This page documents how to use Stack on Travis CI. We assume you have basic familiarity with Travis. We provide two fully baked example files ready to be used on your projects:
- The simple Travis configuration
is intended for applications that do not require multiple GHC
support or cross-platform support. It builds and tests your project
with just the settings present in your
- The complex Travis configuration is intended for projects that need to support multiple GHC versions and multiple OSes, such as open source libraries to be released to Hackage. It tests against cabal-install, as well as Stack on Linux and macOS. The configuration is significantly more involved to allow for all of this branching behavior.
NOTE: It is likely going to be necessary to modify this configuration to
match the needs of your project, such as tweaking the build matrix to alter
which GHC versions you test against, or to specify GHC-version-specific
stack.yaml files if necessary. Don't be surprised if it doesn't work the
first time around. See the multiple GHC section below for more information.
Each of these configurations is ready to be used immediately, just
copy-paste the content into the
.travis.yml file in the root or your
repo, enable Travis on the repo, and you're good to go.
You may also be interested in using AppVeyor, which supports Windows builds, for more cross-platform testing. There's a short blog post available on how to do this.
The rest of this document explains the details of common Travis configurations for those of you who want to tweak the above configuration files or write your own.
Note: both Travis and Stack infrastructures are actively developed. We try to document best practices at the moment.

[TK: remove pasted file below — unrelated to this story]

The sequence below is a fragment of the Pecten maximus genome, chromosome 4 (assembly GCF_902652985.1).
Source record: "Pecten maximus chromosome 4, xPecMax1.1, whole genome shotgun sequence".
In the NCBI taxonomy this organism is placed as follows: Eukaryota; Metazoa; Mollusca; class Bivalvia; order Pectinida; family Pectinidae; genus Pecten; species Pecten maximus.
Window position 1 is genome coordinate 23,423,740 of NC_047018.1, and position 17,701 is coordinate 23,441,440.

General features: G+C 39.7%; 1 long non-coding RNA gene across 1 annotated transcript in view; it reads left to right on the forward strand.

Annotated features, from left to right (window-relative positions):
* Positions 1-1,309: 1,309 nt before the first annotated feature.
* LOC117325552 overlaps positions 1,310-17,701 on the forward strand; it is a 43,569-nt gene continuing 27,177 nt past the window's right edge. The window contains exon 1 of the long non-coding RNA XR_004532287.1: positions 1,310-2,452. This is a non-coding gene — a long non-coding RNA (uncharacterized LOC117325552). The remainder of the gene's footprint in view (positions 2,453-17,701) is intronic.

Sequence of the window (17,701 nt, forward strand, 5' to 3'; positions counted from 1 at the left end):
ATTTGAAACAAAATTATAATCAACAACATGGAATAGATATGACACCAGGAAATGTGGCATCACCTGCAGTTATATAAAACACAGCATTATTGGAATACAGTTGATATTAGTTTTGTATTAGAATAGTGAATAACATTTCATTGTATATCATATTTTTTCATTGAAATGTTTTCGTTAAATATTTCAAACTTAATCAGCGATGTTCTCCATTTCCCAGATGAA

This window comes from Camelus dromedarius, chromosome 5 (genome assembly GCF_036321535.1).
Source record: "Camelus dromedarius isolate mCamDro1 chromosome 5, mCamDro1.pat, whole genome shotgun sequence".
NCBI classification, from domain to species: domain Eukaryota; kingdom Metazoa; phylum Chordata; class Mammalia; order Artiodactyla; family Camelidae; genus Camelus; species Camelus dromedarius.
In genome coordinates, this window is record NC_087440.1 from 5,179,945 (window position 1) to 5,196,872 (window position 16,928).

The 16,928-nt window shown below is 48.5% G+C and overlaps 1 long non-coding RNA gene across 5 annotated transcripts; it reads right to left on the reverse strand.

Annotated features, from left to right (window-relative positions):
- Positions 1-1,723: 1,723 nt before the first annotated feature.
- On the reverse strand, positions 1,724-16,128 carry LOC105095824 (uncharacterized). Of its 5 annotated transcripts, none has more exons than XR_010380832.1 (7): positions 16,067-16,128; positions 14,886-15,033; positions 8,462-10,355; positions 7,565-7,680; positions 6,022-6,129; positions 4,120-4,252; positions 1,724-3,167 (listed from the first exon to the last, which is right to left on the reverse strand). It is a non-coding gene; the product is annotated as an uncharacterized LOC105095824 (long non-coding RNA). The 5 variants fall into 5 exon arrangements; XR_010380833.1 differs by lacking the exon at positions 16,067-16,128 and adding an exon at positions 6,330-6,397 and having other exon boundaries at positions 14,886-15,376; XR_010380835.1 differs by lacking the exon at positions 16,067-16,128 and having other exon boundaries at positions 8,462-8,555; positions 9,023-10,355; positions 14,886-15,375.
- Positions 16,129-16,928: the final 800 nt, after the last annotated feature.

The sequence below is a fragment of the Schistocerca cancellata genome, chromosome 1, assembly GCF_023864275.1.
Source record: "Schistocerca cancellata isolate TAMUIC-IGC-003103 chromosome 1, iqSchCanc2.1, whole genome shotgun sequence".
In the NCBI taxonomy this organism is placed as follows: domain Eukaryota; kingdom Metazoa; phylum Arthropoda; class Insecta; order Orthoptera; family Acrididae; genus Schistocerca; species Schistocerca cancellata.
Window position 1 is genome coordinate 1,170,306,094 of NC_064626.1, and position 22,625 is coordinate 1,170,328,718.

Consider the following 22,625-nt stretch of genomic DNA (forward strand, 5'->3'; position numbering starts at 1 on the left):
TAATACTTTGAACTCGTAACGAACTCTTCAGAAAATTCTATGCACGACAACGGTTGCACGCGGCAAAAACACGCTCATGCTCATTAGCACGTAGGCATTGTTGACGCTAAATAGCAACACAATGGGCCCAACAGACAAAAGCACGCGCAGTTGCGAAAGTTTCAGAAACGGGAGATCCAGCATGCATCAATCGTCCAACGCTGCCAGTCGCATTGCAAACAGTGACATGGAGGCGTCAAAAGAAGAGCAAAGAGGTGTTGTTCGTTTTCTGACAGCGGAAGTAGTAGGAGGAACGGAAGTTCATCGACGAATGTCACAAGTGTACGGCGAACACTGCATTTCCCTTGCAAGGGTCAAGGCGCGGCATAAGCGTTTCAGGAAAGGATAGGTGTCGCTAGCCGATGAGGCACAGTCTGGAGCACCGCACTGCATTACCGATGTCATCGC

For Stack on Travis to be practical, we must use caching. Otherwise build times will take an incredibly long time, about 30 minutes versus 3-5. Caching is currently available only for container-based Travis infrastructure. Shortly we have to add
sudo: false # Caching so the next build will be fast too. cache: directories: - $HOME/.stack
.travis.yml. This however restricts how we can install GHC and Stack on
the Travis machines.
Currently there is only one reasonable way to install Stack: fetch precompiled binary from the Github.
before_install: # Download and unpack the stack executable - mkdir -p ~/.local/bin - export PATH=$HOME/.local/bin:$PATH - travis_retry curl -L https://www.stackage.org/stack/linux-x86_64 | tar xz --wildcards --strip-components=1 -C ~/.local/bin '*/stack'
There are two ways to install GHC:
- Let Stack download GHC
- Install GHC using apt plugin
See the above scripts for an example of the first option (letting Stack download GHC). Here, we will explain the second option. With single GHC the situation is simple:
before_install: # Install stack as above # ... # Configure stack to use the system GHC installation - stack config set system-ghc --global true - export PATH=/opt/ghc/7.10.2/bin:$PATH addons: apt: sources: - hvr-ghc packages: - ghc-7.10.2
Multiple GHC - parametrised builds¶
Travis apt plugin doesn't yet support installing apt packages dynamically
(https://github.com/travis-ci/travis-ci/issues/4291). That for we need to write
a bit repetitive
Also for different GHC versions, you probably want to use different
# N.B. No top-level env: declaration! matrix: include: - env: GHCVER=7.8.4 STACK_YAML=stack.yaml addons: apt: sources: - hvr-ghc packages: - ghc-7.8.4 - env: GHCVER=7.10.1 STACK_YAML=stack-7.10.yaml addons: apt: sources: - hvr-ghc packages: - ghc-7.10.1 - env: GHCVER=head STACK_YAML=stack-head.yaml addons: apt: sources: - hvr-ghc packages: - ghc-head allow_failures: - env: GHCVER=head STACK_YAML=stack-head.yaml before_install: # ghc - export PATH=/opt/ghc/$GHCVER/bin:$PATH
Especially to use ghc
HEAD you need to pass
--skip-ghc-check option to Stack.
After the environment setup, actual test running is simple:
script: - stack --no-terminal --skip-ghc-check test
In case you're wondering: we need
--no-terminal because stack does some fancy
sticky display on smart terminals to give nicer status and progress messages,
and the terminal detection is broken on Travis.
Some Stack commands will run for long time (when cache is cold) without producing any output. To avoid timeouts, use the built in travis_wait.
install: - travis_wait stack --no-terminal --skip-ghc-check setup - travis_wait stack --no-terminal --skip-ghc-check test --only-snapshot
Once Travis whitelists the stack .deb files, we'll be able to simply include
stack in the
addons section, and automatically use the newest version of
stack, avoiding that complicated
before_install section This is being
tracked in the